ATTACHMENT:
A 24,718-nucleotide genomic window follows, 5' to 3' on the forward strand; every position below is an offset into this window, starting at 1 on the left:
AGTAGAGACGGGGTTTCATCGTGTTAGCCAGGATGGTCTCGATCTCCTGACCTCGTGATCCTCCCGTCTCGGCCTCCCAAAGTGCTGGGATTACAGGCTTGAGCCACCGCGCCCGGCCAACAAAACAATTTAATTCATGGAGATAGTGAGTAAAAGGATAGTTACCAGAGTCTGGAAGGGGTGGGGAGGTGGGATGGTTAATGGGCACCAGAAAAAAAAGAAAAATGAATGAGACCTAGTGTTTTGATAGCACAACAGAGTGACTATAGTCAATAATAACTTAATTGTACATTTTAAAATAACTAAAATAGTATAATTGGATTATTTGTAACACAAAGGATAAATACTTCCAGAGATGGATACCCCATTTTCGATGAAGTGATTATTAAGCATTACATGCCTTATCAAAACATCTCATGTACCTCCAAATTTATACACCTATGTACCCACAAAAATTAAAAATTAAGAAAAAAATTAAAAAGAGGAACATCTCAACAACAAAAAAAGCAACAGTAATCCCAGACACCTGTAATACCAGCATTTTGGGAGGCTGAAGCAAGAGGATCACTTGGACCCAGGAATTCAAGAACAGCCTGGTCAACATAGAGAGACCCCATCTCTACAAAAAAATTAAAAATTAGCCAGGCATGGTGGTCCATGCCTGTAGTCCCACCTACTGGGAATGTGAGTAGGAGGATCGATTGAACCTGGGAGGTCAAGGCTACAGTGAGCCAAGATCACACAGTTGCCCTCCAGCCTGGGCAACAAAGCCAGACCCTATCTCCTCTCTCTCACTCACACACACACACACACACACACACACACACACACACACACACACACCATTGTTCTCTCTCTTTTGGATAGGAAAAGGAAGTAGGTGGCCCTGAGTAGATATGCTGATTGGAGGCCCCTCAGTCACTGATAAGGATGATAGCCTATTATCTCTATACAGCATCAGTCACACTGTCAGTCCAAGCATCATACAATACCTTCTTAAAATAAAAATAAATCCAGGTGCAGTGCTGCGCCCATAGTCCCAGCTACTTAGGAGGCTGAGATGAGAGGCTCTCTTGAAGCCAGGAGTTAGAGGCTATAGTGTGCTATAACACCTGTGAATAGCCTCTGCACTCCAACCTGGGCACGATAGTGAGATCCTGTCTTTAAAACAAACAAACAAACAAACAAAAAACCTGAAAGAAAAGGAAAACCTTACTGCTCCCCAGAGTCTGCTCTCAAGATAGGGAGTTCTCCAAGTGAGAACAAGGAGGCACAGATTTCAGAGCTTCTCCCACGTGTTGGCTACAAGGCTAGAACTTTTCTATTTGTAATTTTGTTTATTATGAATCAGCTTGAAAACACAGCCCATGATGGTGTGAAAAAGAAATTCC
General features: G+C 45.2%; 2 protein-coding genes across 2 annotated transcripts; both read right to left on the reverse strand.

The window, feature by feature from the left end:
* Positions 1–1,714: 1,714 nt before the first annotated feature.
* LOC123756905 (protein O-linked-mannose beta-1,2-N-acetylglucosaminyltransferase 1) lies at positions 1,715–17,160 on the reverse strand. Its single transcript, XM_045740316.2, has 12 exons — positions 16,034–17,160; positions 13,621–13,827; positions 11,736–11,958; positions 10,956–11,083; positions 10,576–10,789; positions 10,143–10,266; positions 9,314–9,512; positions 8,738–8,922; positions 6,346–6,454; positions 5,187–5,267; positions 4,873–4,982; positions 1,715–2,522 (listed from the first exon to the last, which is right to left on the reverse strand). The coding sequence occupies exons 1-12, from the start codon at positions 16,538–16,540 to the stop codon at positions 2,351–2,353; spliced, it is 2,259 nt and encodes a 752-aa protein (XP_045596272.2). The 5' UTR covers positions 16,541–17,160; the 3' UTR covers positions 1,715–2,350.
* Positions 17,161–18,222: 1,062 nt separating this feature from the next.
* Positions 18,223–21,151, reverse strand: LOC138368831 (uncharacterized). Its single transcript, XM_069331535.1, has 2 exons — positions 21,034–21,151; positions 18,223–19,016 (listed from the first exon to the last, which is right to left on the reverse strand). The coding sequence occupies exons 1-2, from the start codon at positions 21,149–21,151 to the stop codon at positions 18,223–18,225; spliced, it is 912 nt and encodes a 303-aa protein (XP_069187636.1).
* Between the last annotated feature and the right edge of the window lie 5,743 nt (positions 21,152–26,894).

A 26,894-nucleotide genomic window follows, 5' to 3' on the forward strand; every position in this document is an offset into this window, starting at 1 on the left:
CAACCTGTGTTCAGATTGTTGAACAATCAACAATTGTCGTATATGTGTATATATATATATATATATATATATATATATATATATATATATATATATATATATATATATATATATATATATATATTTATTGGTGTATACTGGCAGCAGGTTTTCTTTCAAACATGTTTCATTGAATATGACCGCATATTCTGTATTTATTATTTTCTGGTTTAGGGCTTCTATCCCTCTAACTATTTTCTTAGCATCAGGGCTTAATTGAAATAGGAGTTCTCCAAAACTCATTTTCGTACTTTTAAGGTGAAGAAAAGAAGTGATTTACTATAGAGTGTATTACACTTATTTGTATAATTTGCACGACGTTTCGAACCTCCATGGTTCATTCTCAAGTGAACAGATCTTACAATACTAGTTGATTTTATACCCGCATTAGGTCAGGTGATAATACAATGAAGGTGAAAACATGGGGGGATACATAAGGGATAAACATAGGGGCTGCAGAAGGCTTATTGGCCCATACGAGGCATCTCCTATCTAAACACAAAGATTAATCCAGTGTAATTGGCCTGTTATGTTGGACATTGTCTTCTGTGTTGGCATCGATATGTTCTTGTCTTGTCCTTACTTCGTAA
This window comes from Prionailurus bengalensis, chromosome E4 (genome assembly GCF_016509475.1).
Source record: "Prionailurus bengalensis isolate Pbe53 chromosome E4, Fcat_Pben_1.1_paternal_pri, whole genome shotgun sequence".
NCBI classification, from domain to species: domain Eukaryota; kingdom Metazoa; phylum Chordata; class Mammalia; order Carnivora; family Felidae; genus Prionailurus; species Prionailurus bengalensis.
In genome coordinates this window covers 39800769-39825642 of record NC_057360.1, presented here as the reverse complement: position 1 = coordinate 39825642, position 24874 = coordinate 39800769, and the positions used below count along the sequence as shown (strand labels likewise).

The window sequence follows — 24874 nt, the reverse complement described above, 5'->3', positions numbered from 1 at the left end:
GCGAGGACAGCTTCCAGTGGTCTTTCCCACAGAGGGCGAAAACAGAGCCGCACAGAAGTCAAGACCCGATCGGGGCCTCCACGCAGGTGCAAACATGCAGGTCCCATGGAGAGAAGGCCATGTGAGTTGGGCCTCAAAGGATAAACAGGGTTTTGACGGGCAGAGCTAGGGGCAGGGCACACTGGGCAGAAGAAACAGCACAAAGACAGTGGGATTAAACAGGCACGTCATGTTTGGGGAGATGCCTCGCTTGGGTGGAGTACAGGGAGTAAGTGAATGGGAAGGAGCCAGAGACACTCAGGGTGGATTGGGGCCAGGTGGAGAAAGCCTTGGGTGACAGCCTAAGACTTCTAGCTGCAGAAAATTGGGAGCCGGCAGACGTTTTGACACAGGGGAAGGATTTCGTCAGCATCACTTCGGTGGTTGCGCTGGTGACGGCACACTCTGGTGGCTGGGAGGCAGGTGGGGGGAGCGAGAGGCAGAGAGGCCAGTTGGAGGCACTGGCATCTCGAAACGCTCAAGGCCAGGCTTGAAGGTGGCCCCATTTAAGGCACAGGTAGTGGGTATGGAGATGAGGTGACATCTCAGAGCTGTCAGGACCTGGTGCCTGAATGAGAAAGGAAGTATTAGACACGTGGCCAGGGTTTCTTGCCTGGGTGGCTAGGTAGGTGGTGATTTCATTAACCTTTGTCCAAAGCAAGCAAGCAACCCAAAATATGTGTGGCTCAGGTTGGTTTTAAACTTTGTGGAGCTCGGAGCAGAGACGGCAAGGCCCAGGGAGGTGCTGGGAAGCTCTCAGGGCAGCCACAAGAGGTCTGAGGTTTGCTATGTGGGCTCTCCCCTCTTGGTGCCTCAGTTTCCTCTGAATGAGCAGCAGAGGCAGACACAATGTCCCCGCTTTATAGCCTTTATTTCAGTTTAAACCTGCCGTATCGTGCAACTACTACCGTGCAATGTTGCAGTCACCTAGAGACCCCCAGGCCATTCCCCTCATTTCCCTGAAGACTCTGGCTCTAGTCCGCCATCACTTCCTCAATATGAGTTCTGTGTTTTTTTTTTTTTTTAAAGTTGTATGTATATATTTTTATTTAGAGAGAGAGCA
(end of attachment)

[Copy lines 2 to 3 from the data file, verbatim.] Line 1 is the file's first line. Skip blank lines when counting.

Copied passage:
AGTAGAGACGGGGTTTCATCGTGTTAGCCAGGATGGTCTCGATCTCCTGACCTCGTGATCCTCCCGTCTCGGCCTCCCAAAGTGCTGGGATTACAGGCTTGAGCCACCGCGCCCGGCCAACAAAACAATTTAATTCATGGAGATAGTGAGTAAAAGGATAGTTACCAGAGTCTGGAAGGGGTGGGGAGGTGGGATGGTTAATGGGCACCAGAAAAAAAAGAAAAATGAATGAGACCTAGTGTTTTGATAGCACAACAGAGTGACTATAGTCAATAATAACTTAATTGTACATTTTAAAATAACTAAAATAGTATAATTGGATTATTTGTAACACAAAGGATAAATACTTCCAGAGATGGATACCCCATTTTCGATGAAGTGATTATTAAGCATTACATGCCTTATCAAAACATCTCATGTACCTCCAAATTTATACACCTATGTACCCACAAAAATTAAAAATTAAGAAAAAAATTAAAAAGAGGAACATCTCAACAACAAAAAAAGCAACAGTAATCCCAGACACCTGTAATACCAGCATTTTGGGAGGCTGAAGCAAGAGGATCACTTGGACCCAGGAATTCAAGAACAGCCTGGTCAACATAGAGAGACCCCATCTCTACAAAAAAATTAAAAATTAGCCAGGCATGGTGGTCCATGCCTGTAGTCCCACCTACTGGGAATGTGAGTAGGAGGATCGATTGAACCTGGGAGGTCAAGGCTACAGTGAGCCAAGATCACACAGTTGCCCTCCAGCCTGGGCAACAAAGCCAGACCCTATCTCCTCTCTCTCACTCACACACACACACACACACACACACACACACACACACACACACACACCATTGTTCTCTCTCTTTTGGATAGGAAAAGGAAGTAGGTGGCCCTGAGTAGATATGCTGATTGGAGGCCCCTCAGTCACTGATAAGGATGATAGCCTATTATCTCTATACAGCATCAGTCACACTGTCAGTCCAAGCATCATACAATACCTTCTTAAAATAAAAATAAATCCAGGTGCAGTGCTGCGCCCATAGTCCCAGCTACTTAGGAGGCTGAGATGAGAGGCTCTCTTGAAGCCAGGAGTTAGAGGCTATAGTGTGCTATAACACCTGTGAATAGCCTCTGCACTCCAACCTGGGCACGATAGTGAGATCCTGTCTTTAAAACAAACAAACAAACAAACAAAAAACCTGAAAGAAAAGGAAAACCTTACTGCTCCCCAGAGTCTGCTCTCAAGATAGGGAGTTCTCCAAGTGAGAACAAGGAGGCACAGATTTCAGAGCTTCTCCCACGTGTTGGCTACAAGGCTAGAACTTTTCTATTTGTAATTTTGTTTATTATGAATCAGCTTGAAAACACAGCCCATGATGGTGTGAAAAAGAAATTCC
General features: G+C 45.2%; 2 protein-coding genes across 2 annotated transcripts; both read right to left on the reverse strand.